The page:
Astronaut Ron Garan looks down on a Perseid meteor from the International Space Station. (Photo: Ron Garan / NASA)
Dan Vergano, USA TODAY
Put out the lawn chair, set the alarm and maybe bring something to wet your whistle while you gaze into the nighttime sky - the year's best shooting star show has started.
August's annual Perseids meteor shower peaks Sunday and Monday, promising perhaps 70 meteors an hour those evenings.
"The Perseids are the good ones," says meteorite expert Bill Cooke of NASA's Marshall Space Flight Center in Huntsville, Ala.
The Perseids take their name from their apparent origin in the constellation Perseus, the hero of ancient Greek myth born from a shower of heavenly gold. Known for producing fireballs that might streak across a third of the sky, they owe their brilliance to the speed - nearly 134,000 mph - with which they smack into the upper atmosphere. "It's also because of the size of the meteors," Cooke says. The dust grains are about one-fifth of an inch across and burn nicely as they zip overhead.
Those dust grains come courtesy of Comet Swift-Tuttle, which circles the sun once every 133 years and leaves behind a debris trail. (Comets are basically dirty snowballs that develop tails when they approach the sun and start to melt. Different ones are responsible for other regular meteor showers, such as April's Lyrids, brought by Comet C/1861 G1 Thatcher, and November's Leonids brought by Comet 55P/Tempel-Tuttle.)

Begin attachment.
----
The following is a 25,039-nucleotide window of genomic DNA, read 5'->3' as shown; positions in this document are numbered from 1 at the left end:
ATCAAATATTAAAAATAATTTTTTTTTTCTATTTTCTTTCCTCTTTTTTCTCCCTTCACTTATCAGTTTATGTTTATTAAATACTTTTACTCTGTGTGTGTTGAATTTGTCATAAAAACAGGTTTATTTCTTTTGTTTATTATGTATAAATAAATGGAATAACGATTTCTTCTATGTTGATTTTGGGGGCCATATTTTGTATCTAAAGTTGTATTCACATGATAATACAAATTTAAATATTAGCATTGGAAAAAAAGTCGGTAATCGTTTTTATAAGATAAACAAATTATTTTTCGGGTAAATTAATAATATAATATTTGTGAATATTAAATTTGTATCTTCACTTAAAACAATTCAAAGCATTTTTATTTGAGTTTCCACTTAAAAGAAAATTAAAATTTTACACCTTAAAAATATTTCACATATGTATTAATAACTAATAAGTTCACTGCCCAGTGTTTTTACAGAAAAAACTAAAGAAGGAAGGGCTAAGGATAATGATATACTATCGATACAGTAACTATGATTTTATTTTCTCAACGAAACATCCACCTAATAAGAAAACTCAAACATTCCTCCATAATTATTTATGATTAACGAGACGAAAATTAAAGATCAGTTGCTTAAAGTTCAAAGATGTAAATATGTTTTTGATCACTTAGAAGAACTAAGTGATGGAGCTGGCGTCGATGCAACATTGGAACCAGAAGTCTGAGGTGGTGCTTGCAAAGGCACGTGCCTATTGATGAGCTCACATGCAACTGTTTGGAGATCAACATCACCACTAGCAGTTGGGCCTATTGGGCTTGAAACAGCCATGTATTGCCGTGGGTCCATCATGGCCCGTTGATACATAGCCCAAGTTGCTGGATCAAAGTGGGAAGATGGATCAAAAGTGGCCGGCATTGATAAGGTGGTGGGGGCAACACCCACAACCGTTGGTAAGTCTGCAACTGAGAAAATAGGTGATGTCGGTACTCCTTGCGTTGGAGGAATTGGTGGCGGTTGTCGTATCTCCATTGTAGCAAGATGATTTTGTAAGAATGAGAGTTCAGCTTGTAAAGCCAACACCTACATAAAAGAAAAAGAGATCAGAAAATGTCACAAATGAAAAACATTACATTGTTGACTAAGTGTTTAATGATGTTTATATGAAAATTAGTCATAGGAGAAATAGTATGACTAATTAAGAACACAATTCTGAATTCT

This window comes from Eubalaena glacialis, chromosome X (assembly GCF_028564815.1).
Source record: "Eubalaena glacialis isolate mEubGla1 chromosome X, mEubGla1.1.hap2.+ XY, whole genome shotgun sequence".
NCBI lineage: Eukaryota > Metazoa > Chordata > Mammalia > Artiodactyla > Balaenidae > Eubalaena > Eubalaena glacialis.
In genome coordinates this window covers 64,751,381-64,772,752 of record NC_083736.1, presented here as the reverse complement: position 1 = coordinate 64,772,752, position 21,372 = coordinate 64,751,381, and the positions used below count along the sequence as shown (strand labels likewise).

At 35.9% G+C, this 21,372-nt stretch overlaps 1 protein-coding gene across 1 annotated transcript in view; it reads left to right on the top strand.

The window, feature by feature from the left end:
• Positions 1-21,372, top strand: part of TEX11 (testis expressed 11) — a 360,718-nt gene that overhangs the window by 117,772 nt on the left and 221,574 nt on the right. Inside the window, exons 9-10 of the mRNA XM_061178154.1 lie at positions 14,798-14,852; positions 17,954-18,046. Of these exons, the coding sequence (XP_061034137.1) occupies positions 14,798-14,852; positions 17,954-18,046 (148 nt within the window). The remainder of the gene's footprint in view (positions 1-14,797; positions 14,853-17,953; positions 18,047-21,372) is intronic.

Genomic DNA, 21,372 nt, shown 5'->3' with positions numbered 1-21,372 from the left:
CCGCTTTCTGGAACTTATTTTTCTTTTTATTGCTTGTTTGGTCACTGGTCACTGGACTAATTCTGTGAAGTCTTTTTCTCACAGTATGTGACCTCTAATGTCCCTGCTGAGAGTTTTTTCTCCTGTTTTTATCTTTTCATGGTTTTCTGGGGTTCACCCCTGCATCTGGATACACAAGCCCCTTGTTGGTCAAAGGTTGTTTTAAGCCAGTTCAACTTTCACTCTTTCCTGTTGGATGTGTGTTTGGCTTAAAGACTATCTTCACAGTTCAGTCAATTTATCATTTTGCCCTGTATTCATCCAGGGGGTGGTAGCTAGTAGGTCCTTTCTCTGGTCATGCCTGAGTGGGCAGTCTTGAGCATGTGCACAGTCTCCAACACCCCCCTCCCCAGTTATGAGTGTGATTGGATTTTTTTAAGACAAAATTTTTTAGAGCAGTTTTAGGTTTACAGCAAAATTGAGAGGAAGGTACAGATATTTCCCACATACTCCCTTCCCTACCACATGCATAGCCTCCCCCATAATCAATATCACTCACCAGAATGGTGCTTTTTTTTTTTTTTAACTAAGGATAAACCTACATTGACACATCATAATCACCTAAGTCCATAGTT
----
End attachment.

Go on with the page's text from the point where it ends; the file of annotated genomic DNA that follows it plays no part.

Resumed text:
You will have to stay up late to see the Perseids at their peak; the best viewing comes from midnight to dawn, particularly after the half-full moon sets at 1 a.m. on Monday, says Astronomy magazine's Michael Bakich. But they should appear at night during the week before and after the peak as well.
"Get out of the city and the lights to give yourself a chance to see them," Bakich says.
The rule of thumb is that you should be able to see all the stars of the Big Dipper - seven stars if you are counting - to give yourself enough darkness to catch the shooting stars. And give your eyes an hour to adjust.
"There will be a dozen 'ooh' moments in that hour," Bakich says. "Ones when everyone will say, 'Did you see that?'"
Although the shooting stars seem to come from the constellation Perseus, don't look there to see them, Bakich advises. Instead, look about one-third of the sky down and away from the constellation to spot meteors streaking across the sky. "That makes them easier to pick out," he says.
While you are enjoying the sky show, satellite operators are buttoning up spacecraft to protect them from the onslaught of comet dust, says Cooke, who prepares meteor shower forecasts each year for space businesses. The Hubble Space Telescope might point the opening to its mirrors away from the direction of the shooting stars, for example, and other satellites might turn antennas away from the shower.
Clouds permitting, Cooke advises skywatchers to take their time and enjoy the nighttime show. "All you need is to lie flat on your back, and the reward is meteors."